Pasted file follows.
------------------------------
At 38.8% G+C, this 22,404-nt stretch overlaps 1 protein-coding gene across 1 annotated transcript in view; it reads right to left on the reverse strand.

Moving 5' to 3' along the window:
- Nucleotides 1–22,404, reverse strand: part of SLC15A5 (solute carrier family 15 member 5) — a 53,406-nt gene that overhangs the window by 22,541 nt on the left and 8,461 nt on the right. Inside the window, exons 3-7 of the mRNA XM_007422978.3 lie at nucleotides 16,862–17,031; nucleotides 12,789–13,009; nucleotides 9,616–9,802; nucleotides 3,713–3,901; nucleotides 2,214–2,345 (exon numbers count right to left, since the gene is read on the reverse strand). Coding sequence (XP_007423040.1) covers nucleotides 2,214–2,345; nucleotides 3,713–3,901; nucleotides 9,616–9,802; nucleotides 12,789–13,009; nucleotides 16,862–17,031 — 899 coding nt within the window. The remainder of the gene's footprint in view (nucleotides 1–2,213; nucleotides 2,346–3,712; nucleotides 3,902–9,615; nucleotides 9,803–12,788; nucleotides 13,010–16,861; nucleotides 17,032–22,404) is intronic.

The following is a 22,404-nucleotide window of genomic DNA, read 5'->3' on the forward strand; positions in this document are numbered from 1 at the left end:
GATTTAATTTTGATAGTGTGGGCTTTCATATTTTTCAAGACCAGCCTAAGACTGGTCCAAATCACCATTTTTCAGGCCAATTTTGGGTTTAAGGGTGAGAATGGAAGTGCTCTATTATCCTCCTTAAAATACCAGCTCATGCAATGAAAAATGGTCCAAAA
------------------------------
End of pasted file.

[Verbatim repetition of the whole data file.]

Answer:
At 38.8% G+C, this 22,404-nt stretch overlaps 1 protein-coding gene across 1 annotated transcript in view; it reads right to left on the reverse strand.

Moving 5' to 3' along the window:
- Nucleotides 1–22,404, reverse strand: part of SLC15A5 (solute carrier family 15 member 5) — a 53,406-nt gene that overhangs the window by 22,541 nt on the left and 8,461 nt on the right. Inside the window, exons 3-7 of the mRNA XM_007422978.3 lie at nucleotides 16,862–17,031; nucleotides 12,789–13,009; nucleotides 9,616–9,802; nucleotides 3,713–3,901; nucleotides 2,214–2,345 (exon numbers count right to left, since the gene is read on the reverse strand). Coding sequence (XP_007423040.1) covers nucleotides 2,214–2,345; nucleotides 3,713–3,901; nucleotides 9,616–9,802; nucleotides 12,789–13,009; nucleotides 16,862–17,031 — 899 coding nt within the window. The remainder of the gene's footprint in view (nucleotides 1–2,213; nucleotides 2,346–3,712; nucleotides 3,902–9,615; nucleotides 9,803–12,788; nucleotides 13,010–16,861; nucleotides 17,032–22,404) is intronic.

The following is a 22,404-nucleotide window of genomic DNA, read 5'->3' on the forward strand; positions in this document are numbered from 1 at the left end:
GATTTAATTTTGATAGTGTGGGCTTTCATATTTTTCAAGACCAGCCTAAGACTGGTCCAAATCACCATTTTTCAGGCCAATTTTGGGTTTAAGGGTGAGAATGGAAGTGCTCTATTATCCTCCTTAAAATACCAGCTCATGCAATGAAAAATGGTCCAAAA